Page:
A database schema

The previous two entries in this series have been about segmentation, something fairly specific to translation tools. However, this entry is about something that most programmers should be able to relate to. Writing a decent database schema takes a lot of thought and is difficult to get right. In particular, you need to know how you’re going to use the data and should be thinking about ways in which you can make the table layout as elegant as possible (since that usually ends up as being the one that performs best!)

For our purposes, here are the things we’d be interested in storing in a database :

  • Source language segments
  • Target language segments (linked to the above somehow)
  • Metadata about those translations
  • Metadata about the context of the original source language segment

That’s it — the four things that really matter when doing translation memory lookup and maintenance. Drilling down into more detail, there’s other questions you need to ask yourself :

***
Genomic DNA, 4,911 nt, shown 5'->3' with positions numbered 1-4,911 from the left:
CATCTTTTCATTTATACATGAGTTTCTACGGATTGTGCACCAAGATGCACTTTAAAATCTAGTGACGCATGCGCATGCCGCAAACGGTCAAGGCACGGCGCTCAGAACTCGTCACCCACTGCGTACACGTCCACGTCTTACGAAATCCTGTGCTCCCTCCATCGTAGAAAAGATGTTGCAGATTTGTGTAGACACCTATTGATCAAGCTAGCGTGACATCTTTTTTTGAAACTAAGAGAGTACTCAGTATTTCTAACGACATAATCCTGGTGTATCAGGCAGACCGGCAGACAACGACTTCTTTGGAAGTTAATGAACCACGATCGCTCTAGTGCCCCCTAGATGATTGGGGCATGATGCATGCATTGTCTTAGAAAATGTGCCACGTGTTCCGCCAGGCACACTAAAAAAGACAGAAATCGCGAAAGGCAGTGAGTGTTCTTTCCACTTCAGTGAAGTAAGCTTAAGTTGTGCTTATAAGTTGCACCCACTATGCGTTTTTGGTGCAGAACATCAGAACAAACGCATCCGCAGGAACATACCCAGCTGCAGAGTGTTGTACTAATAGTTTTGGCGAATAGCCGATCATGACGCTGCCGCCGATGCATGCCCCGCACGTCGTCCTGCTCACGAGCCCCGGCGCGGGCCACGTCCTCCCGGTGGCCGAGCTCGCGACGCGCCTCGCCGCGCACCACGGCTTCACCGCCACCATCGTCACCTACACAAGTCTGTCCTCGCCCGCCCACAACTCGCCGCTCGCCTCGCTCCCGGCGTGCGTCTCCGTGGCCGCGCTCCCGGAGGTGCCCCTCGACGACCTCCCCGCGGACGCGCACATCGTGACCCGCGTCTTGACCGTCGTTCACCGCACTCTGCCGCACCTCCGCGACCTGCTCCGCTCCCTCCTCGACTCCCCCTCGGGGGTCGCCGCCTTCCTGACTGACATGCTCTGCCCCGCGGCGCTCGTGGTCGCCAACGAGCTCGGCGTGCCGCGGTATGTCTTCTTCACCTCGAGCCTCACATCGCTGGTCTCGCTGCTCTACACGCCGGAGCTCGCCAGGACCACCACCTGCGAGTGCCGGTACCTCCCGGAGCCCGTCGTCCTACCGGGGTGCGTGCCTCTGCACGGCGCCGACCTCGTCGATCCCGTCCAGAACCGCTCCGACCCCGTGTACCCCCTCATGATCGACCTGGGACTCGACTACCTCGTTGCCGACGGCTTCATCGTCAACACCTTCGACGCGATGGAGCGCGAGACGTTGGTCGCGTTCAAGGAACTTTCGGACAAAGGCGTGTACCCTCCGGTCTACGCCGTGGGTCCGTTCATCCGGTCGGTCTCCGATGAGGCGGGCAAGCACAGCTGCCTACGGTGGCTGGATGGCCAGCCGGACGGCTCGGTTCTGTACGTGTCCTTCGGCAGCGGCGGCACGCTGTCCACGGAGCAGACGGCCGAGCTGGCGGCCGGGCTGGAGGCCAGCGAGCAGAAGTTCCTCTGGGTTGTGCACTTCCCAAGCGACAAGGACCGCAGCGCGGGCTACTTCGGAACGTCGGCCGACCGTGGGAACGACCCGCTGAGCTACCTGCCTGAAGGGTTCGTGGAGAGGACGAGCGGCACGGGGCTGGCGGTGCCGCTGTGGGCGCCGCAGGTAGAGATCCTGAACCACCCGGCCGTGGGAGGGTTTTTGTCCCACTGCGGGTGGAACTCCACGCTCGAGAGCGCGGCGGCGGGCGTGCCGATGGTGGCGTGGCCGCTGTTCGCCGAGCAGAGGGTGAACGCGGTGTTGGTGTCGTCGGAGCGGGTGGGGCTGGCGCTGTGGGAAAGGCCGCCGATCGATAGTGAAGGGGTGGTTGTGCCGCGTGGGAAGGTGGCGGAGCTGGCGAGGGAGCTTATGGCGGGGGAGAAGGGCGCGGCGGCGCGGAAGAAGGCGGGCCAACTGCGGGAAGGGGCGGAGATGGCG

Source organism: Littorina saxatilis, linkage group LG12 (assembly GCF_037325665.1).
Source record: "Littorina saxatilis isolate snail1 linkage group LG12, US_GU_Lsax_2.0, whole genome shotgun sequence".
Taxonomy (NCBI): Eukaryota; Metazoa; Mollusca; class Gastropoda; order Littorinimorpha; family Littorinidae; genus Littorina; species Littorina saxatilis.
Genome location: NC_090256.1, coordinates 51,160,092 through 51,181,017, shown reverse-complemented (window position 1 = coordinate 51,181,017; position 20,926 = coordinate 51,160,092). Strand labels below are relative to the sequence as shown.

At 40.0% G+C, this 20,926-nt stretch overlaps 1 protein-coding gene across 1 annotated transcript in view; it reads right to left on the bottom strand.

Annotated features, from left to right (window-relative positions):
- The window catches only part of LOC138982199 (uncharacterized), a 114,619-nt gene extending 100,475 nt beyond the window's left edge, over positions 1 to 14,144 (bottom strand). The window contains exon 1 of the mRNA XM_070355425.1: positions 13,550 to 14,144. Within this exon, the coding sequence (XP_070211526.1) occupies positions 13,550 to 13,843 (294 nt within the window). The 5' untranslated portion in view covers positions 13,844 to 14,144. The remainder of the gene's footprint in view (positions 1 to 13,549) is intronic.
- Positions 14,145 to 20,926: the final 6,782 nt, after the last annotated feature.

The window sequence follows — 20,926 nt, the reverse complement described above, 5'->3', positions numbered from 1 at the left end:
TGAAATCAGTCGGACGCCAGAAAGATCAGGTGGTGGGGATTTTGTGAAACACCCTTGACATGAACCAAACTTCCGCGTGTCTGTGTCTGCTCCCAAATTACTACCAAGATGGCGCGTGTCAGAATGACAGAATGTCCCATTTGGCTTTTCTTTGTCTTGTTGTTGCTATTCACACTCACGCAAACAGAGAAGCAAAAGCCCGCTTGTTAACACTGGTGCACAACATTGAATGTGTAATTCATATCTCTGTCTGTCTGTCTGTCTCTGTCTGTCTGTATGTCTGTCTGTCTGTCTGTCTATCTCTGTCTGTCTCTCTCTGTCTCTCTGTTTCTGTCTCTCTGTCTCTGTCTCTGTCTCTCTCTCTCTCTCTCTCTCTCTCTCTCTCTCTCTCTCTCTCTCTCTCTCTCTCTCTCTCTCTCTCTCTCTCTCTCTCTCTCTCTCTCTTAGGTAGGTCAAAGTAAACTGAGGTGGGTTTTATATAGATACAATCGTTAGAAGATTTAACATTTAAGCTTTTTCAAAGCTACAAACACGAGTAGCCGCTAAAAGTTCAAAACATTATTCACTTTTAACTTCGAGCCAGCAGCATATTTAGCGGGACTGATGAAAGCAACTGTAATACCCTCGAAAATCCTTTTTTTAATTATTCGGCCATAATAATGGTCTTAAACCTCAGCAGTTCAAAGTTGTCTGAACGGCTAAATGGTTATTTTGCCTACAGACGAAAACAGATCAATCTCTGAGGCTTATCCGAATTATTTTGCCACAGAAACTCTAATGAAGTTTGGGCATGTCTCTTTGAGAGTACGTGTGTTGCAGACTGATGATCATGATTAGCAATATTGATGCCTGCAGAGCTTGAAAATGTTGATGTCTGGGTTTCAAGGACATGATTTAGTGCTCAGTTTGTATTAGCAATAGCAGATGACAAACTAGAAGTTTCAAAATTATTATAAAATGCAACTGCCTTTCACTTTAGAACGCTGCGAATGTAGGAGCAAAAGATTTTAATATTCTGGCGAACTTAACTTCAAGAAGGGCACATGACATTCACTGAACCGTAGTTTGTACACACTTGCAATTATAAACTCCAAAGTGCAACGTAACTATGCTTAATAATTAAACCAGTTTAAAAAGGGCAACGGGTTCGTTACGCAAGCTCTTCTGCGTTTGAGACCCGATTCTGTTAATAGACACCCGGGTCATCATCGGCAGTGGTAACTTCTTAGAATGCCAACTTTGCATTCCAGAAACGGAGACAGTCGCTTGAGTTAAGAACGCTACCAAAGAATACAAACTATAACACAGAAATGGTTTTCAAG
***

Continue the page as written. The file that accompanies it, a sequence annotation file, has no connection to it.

• Do I want to allow different translations for a single source segment
  • Do I want to allow duplicate source strings (or just have different contexts for a unique instance of that segment?)
  • Do I want to provide version control of the translations (to see what other translations have been done in the past for the same source segment)
  • Do I want to limit the metadata vocabulary – and how do I decide what metadata to apply ? (this itself can lead to opening a whole new can of worms)

We’ve run into all of these problems when designing our own system : the practical upshot of the whole thing is that you really need to understand how you're going to use the data – but I suppose that’s why DB consultants get paid the big bucks :-)

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